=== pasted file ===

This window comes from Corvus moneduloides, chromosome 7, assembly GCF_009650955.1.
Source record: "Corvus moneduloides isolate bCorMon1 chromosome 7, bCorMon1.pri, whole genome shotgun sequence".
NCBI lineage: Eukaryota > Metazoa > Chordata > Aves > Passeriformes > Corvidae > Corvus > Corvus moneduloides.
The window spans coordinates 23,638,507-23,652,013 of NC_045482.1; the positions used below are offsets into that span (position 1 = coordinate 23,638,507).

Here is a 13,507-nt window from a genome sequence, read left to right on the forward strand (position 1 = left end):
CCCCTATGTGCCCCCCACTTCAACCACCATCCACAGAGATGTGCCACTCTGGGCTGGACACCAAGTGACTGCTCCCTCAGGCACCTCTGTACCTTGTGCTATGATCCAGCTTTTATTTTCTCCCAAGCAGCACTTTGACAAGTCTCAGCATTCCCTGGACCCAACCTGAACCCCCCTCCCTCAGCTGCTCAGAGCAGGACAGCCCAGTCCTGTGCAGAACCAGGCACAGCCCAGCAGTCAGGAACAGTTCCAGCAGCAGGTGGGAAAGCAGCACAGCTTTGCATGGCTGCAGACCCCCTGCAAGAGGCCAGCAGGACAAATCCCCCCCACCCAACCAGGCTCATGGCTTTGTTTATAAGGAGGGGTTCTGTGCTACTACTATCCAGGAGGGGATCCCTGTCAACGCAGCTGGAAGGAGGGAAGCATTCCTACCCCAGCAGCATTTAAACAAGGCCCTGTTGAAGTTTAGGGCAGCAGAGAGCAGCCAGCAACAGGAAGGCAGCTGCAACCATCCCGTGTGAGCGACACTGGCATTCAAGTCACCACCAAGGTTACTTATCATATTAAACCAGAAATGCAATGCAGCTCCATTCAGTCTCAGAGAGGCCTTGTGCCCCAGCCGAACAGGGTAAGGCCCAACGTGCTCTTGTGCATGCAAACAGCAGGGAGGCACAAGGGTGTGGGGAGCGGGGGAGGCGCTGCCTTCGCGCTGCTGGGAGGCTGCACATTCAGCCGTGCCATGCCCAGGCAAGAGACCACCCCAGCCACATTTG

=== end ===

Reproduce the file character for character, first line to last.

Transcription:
This window comes from Corvus moneduloides, chromosome 7, assembly GCF_009650955.1.
Source record: "Corvus moneduloides isolate bCorMon1 chromosome 7, bCorMon1.pri, whole genome shotgun sequence".
NCBI lineage: Eukaryota > Metazoa > Chordata > Aves > Passeriformes > Corvidae > Corvus > Corvus moneduloides.
The window spans coordinates 23,638,507-23,652,013 of NC_045482.1; the positions used below are offsets into that span (position 1 = coordinate 23,638,507).

Here is a 13,507-nt window from a genome sequence, read left to right on the forward strand (position 1 = left end):
CCCCTATGTGCCCCCCACTTCAACCACCATCCACAGAGATGTGCCACTCTGGGCTGGACACCAAGTGACTGCTCCCTCAGGCACCTCTGTACCTTGTGCTATGATCCAGCTTTTATTTTCTCCCAAGCAGCACTTTGACAAGTCTCAGCATTCCCTGGACCCAACCTGAACCCCCCTCCCTCAGCTGCTCAGAGCAGGACAGCCCAGTCCTGTGCAGAACCAGGCACAGCCCAGCAGTCAGGAACAGTTCCAGCAGCAGGTGGGAAAGCAGCACAGCTTTGCATGGCTGCAGACCCCCTGCAAGAGGCCAGCAGGACAAATCCCCCCCACCCAACCAGGCTCATGGCTTTGTTTATAAGGAGGGGTTCTGTGCTACTACTATCCAGGAGGGGATCCCTGTCAACGCAGCTGGAAGGAGGGAAGCATTCCTACCCCAGCAGCATTTAAACAAGGCCCTGTTGAAGTTTAGGGCAGCAGAGAGCAGCCAGCAACAGGAAGGCAGCTGCAACCATCCCGTGTGAGCGACACTGGCATTCAAGTCACCACCAAGGTTACTTATCATATTAAACCAGAAATGCAATGCAGCTCCATTCAGTCTCAGAGAGGCCTTGTGCCCCAGCCGAACAGGGTAAGGCCCAACGTGCTCTTGTGCATGCAAACAGCAGGGAGGCACAAGGGTGTGGGGAGCGGGGGAGGCGCTGCCTTCGCGCTGCTGGGAGGCTGCACATTCAGCCGTGCCATGCCCAGGCAAGAGACCACCCCAGCCACATTTG